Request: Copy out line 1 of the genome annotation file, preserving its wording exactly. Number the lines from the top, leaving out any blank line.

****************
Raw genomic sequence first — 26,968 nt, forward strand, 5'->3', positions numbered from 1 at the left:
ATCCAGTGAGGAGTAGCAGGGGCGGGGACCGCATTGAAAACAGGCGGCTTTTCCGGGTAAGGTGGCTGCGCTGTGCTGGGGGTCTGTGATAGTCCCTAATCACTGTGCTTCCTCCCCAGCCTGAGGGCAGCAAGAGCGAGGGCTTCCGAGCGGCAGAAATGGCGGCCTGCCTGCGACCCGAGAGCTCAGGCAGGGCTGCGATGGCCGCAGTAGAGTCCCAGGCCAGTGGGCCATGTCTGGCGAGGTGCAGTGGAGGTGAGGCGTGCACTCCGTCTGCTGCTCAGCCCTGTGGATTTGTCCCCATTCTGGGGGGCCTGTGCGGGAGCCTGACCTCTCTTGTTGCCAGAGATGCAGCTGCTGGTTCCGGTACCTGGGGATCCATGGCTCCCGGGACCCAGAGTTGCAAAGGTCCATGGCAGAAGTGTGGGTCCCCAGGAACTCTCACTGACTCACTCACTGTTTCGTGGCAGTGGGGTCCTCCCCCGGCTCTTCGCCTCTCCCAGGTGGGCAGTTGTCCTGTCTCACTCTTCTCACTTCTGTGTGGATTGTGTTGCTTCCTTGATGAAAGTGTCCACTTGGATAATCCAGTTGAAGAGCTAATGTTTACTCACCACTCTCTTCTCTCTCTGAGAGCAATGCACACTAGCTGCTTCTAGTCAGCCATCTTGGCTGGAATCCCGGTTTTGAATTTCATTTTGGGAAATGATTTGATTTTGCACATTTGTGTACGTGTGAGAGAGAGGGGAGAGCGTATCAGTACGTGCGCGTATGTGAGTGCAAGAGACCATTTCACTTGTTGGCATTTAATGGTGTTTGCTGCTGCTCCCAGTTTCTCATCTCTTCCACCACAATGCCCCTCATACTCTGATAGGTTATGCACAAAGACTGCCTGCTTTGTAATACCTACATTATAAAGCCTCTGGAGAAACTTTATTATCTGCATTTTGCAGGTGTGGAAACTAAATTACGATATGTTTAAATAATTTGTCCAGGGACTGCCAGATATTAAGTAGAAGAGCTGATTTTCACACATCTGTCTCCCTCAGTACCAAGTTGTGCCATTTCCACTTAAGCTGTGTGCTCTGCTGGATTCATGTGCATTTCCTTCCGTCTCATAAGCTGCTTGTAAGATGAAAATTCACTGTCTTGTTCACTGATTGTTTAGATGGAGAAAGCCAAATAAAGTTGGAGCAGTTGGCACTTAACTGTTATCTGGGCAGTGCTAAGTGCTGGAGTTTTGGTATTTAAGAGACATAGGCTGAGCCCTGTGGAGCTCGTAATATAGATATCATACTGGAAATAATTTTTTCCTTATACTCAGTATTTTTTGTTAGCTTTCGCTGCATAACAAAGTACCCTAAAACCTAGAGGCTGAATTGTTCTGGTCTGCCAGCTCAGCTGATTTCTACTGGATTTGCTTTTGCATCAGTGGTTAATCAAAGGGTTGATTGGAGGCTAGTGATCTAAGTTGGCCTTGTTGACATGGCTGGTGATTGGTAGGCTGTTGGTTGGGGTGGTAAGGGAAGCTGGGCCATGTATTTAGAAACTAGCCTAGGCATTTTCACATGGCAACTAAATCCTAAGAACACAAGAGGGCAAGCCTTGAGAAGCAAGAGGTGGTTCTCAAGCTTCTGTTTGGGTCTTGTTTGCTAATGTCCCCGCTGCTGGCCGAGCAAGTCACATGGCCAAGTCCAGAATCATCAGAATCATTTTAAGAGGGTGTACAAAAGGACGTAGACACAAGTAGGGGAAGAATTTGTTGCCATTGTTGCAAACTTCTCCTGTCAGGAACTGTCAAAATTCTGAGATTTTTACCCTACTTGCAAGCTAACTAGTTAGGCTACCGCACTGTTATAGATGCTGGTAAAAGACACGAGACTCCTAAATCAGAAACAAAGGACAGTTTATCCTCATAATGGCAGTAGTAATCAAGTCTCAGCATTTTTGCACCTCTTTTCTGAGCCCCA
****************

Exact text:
Raw genomic sequence first — 26,968 nt, forward strand, 5'->3', positions numbered from 1 at the left: